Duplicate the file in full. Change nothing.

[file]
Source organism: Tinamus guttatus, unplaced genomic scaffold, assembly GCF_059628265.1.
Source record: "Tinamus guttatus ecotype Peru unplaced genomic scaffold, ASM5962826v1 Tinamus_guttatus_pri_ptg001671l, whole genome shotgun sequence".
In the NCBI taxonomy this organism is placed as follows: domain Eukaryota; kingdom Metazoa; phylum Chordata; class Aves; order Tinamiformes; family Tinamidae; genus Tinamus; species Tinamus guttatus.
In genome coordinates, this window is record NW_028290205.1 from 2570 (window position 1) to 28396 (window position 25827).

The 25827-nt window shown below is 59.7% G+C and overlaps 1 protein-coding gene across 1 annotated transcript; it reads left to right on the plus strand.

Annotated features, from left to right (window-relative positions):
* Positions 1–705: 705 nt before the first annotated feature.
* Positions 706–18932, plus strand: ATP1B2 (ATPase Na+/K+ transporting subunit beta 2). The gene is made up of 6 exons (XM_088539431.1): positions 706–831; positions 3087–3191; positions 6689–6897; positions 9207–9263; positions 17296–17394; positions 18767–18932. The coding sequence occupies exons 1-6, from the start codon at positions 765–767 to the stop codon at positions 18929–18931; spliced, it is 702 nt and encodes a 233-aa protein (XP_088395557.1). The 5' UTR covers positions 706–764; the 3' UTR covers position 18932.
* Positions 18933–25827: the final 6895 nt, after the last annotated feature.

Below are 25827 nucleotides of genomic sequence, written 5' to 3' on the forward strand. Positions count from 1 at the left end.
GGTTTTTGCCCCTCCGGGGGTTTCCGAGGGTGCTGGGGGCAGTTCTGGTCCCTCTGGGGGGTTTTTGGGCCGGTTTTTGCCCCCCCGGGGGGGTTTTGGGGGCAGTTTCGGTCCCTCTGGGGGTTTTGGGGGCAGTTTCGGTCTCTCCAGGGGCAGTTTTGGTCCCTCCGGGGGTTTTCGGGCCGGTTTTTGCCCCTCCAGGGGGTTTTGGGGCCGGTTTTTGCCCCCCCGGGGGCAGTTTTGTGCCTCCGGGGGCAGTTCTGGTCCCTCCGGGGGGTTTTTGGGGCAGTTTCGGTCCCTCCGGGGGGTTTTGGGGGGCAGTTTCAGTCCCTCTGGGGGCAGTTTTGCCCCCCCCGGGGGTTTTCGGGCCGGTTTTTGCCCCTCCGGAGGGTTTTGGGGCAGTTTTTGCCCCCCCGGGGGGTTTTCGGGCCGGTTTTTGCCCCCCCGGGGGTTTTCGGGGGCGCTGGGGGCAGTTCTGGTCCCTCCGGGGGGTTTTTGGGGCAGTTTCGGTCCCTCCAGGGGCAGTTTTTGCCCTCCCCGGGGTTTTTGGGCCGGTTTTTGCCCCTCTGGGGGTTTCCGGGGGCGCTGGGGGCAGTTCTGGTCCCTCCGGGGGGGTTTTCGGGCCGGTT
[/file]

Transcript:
Source organism: Tinamus guttatus, unplaced genomic scaffold, assembly GCF_059628265.1.
Source record: "Tinamus guttatus ecotype Peru unplaced genomic scaffold, ASM5962826v1 Tinamus_guttatus_pri_ptg001671l, whole genome shotgun sequence".
In the NCBI taxonomy this organism is placed as follows: domain Eukaryota; kingdom Metazoa; phylum Chordata; class Aves; order Tinamiformes; family Tinamidae; genus Tinamus; species Tinamus guttatus.
In genome coordinates, this window is record NW_028290205.1 from 2570 (window position 1) to 28396 (window position 25827).

The 25827-nt window shown below is 59.7% G+C and overlaps 1 protein-coding gene across 1 annotated transcript; it reads left to right on the plus strand.

Annotated features, from left to right (window-relative positions):
* Positions 1–705: 705 nt before the first annotated feature.
* Positions 706–18932, plus strand: ATP1B2 (ATPase Na+/K+ transporting subunit beta 2). The gene is made up of 6 exons (XM_088539431.1): positions 706–831; positions 3087–3191; positions 6689–6897; positions 9207–9263; positions 17296–17394; positions 18767–18932. The coding sequence occupies exons 1-6, from the start codon at positions 765–767 to the stop codon at positions 18929–18931; spliced, it is 702 nt and encodes a 233-aa protein (XP_088395557.1). The 5' UTR covers positions 706–764; the 3' UTR covers position 18932.
* Positions 18933–25827: the final 6895 nt, after the last annotated feature.

Below are 25827 nucleotides of genomic sequence, written 5' to 3' on the forward strand. Positions count from 1 at the left end.
GGTTTTTGCCCCTCCGGGGGTTTCCGAGGGTGCTGGGGGCAGTTCTGGTCCCTCTGGGGGGTTTTTGGGCCGGTTTTTGCCCCCCCGGGGGGGTTTTGGGGGCAGTTTCGGTCCCTCTGGGGGTTTTGGGGGCAGTTTCGGTCTCTCCAGGGGCAGTTTTGGTCCCTCCGGGGGTTTTCGGGCCGGTTTTTGCCCCTCCAGGGGGTTTTGGGGCCGGTTTTTGCCCCCCCGGGGGCAGTTTTGTGCCTCCGGGGGCAGTTCTGGTCCCTCCGGGGGGTTTTTGGGGCAGTTTCGGTCCCTCCGGGGGGTTTTGGGGGGCAGTTTCAGTCCCTCTGGGGGCAGTTTTGCCCCCCCCGGGGGTTTTCGGGCCGGTTTTTGCCCCTCCGGAGGGTTTTGGGGCAGTTTTTGCCCCCCCGGGGGGTTTTCGGGCCGGTTTTTGCCCCCCCGGGGGTTTTCGGGGGCGCTGGGGGCAGTTCTGGTCCCTCCGGGGGGTTTTTGGGGCAGTTTCGGTCCCTCCAGGGGCAGTTTTTGCCCTCCCCGGGGTTTTTGGGCCGGTTTTTGCCCCTCTGGGGGTTTCCGGGGGCGCTGGGGGCAGTTCTGGTCCCTCCGGGGGGGTTTTCGGGCCGGTT